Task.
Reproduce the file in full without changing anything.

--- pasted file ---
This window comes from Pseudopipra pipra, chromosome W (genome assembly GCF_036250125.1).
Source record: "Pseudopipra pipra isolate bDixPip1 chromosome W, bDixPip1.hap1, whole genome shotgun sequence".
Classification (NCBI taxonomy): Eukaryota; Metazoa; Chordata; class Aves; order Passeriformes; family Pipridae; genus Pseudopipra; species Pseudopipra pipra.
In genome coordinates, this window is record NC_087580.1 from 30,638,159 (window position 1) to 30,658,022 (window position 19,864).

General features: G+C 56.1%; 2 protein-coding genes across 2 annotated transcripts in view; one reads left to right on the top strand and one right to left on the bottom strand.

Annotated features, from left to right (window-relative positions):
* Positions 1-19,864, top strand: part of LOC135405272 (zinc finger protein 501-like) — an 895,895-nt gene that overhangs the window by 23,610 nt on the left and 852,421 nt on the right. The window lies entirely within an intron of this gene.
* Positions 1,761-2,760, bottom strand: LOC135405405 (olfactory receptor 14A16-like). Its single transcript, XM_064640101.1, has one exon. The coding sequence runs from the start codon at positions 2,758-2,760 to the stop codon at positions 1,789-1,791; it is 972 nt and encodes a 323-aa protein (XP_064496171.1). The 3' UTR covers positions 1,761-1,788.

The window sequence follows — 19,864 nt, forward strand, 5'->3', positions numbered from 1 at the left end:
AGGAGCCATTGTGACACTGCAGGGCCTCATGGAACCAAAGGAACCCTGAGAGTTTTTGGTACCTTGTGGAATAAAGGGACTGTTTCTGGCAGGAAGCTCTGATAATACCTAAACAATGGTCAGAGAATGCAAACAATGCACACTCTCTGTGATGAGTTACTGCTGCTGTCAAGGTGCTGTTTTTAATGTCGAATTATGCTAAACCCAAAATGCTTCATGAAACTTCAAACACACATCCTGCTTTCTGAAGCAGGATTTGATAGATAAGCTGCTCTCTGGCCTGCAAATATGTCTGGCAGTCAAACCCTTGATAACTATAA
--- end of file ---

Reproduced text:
This window comes from Pseudopipra pipra, chromosome W (genome assembly GCF_036250125.1).
Source record: "Pseudopipra pipra isolate bDixPip1 chromosome W, bDixPip1.hap1, whole genome shotgun sequence".
Classification (NCBI taxonomy): Eukaryota; Metazoa; Chordata; class Aves; order Passeriformes; family Pipridae; genus Pseudopipra; species Pseudopipra pipra.
In genome coordinates, this window is record NC_087580.1 from 30,638,159 (window position 1) to 30,658,022 (window position 19,864).

General features: G+C 56.1%; 2 protein-coding genes across 2 annotated transcripts in view; one reads left to right on the top strand and one right to left on the bottom strand.

Annotated features, from left to right (window-relative positions):
* Positions 1-19,864, top strand: part of LOC135405272 (zinc finger protein 501-like) — an 895,895-nt gene that overhangs the window by 23,610 nt on the left and 852,421 nt on the right. The window lies entirely within an intron of this gene.
* Positions 1,761-2,760, bottom strand: LOC135405405 (olfactory receptor 14A16-like). Its single transcript, XM_064640101.1, has one exon. The coding sequence runs from the start codon at positions 2,758-2,760 to the stop codon at positions 1,789-1,791; it is 972 nt and encodes a 323-aa protein (XP_064496171.1). The 3' UTR covers positions 1,761-1,788.

The window sequence follows — 19,864 nt, forward strand, 5'->3', positions numbered from 1 at the left end:
AGGAGCCATTGTGACACTGCAGGGCCTCATGGAACCAAAGGAACCCTGAGAGTTTTTGGTACCTTGTGGAATAAAGGGACTGTTTCTGGCAGGAAGCTCTGATAATACCTAAACAATGGTCAGAGAATGCAAACAATGCACACTCTCTGTGATGAGTTACTGCTGCTGTCAAGGTGCTGTTTTTAATGTCGAATTATGCTAAACCCAAAATGCTTCATGAAACTTCAAACACACATCCTGCTTTCTGAAGCAGGATTTGATAGATAAGCTGCTCTCTGGCCTGCAAATATGTCTGGCAGTCAAACCCTTGATAACTATAA